Essentially your looking for any compounds that have the same number of carbon and hydrogen (same molecular formula) but have a different structural formula
    Two is not possible because...when we draw the isomers they look as if the chain is simply bent? Right?
    Offline

    7
    ReputationRep:
    (Original post by Kk1999)
    Two is not possible because...when we draw the isomers they look as if the chain is simply bent? Right?
    Two isn't possible because if you try and draw it you find that the max chain length you can actually get is three. Remember that if you have something like this:

    C-C
    C

    If you add any more carbons to that the chain lengths become > 2 and as we have five carbons we cannot not add any more carbons.
    • Thread Starter
    Offline

    2
    ReputationRep:
    (Original post by Dowel)
    Two isn't possible because if you try and draw it you find that the max chain length you can actually get is three. Remember that if you have something like this:

    C-C
    C

    If you add any more carbons to that the chain lengths become > 2 and as we have five carbons we cannot not add any more carbons.
    Thank You Dowel...
    My 3rd question is:
    Name:  3.jpg
Views: 123
Size:  84.7 KB
    Offline

    14
    ReputationRep:
    (Original post by Kk1999)
    Thank You Dowel...
    My 3rd question is:
    Name:  3.jpg
Views: 123
Size:  84.7 KB
    What exactly do you need help with in this question ?
    • Thread Starter
    Offline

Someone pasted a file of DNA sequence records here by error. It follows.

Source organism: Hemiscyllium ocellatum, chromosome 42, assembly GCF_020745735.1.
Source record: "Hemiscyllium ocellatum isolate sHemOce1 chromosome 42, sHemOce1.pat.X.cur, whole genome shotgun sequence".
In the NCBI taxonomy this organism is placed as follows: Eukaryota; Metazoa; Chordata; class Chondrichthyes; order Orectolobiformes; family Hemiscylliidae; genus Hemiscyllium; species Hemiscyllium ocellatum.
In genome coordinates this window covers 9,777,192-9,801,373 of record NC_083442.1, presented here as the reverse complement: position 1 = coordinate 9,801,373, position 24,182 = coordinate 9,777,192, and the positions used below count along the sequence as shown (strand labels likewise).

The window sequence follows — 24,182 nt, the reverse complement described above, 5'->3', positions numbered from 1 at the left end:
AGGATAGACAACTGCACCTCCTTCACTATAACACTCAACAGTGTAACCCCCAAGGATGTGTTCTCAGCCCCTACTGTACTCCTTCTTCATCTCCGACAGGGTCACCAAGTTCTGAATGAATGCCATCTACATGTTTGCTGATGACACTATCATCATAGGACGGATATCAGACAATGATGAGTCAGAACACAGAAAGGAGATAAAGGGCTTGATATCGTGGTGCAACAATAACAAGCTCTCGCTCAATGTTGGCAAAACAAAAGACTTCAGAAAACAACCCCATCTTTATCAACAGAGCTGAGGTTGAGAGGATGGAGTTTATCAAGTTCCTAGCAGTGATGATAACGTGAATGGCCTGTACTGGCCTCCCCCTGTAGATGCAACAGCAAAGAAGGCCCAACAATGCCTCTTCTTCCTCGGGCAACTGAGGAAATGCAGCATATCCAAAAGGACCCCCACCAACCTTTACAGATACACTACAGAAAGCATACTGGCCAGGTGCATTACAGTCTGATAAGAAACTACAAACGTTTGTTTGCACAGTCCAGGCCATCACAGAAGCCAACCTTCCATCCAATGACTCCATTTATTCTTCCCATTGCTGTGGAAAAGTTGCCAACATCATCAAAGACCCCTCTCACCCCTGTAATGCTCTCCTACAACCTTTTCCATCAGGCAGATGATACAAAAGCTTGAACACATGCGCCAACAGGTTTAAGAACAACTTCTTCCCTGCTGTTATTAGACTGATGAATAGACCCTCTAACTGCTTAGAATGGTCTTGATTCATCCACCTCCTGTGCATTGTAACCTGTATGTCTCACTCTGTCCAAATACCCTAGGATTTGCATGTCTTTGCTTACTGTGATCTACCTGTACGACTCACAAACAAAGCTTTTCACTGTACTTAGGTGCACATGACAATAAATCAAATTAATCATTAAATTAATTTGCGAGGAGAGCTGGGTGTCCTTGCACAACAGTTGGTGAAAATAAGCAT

2
    ReputationRep:
    (Original post by PlayerBB)
    What exactly do you need help with in this question ?
    Sorry Sorry that i did not mention the part.
    ITS PART B
    Offline

    14
    ReputationRep:
    (Original post by Kk1999)
    Sorry Sorry that i did not mention the part.
    ITS PART B
    You have to learn to practice to distinguish between these two reactions of alkanes, they're tricky but they'll earn you free marks

    okay alkanes have two reactions which are similar to these two
    • Cracking: the heavy alkane (has a very long chain) is broken to produce a lighter alkane (has a shorter chain ) and an alkene
    • Reforming: The alkane is reformed to a benzene or to a cyclohexane + H2
    It's supposed that is easier now, the first involves the formation of an alkene so it is Cracking and the second involves the formation of a benzene so it is reforming
 
 
 
Poll
Do you agree with the PM's proposal to cut tuition fees for some courses?

The Student Room, Get Revising and Marked by Teachers are trading names of The Student Room Group Ltd.

Register Number: 04666380 (England and Wales), VAT No. 806 8067 22 Registered Office: International House, Queens Road, Brighton, BN1 3XE

Write a reply...
Reply
Hide
Reputation gems: You get these gems as you gain rep from other members for making good contributions and giving helpful advice.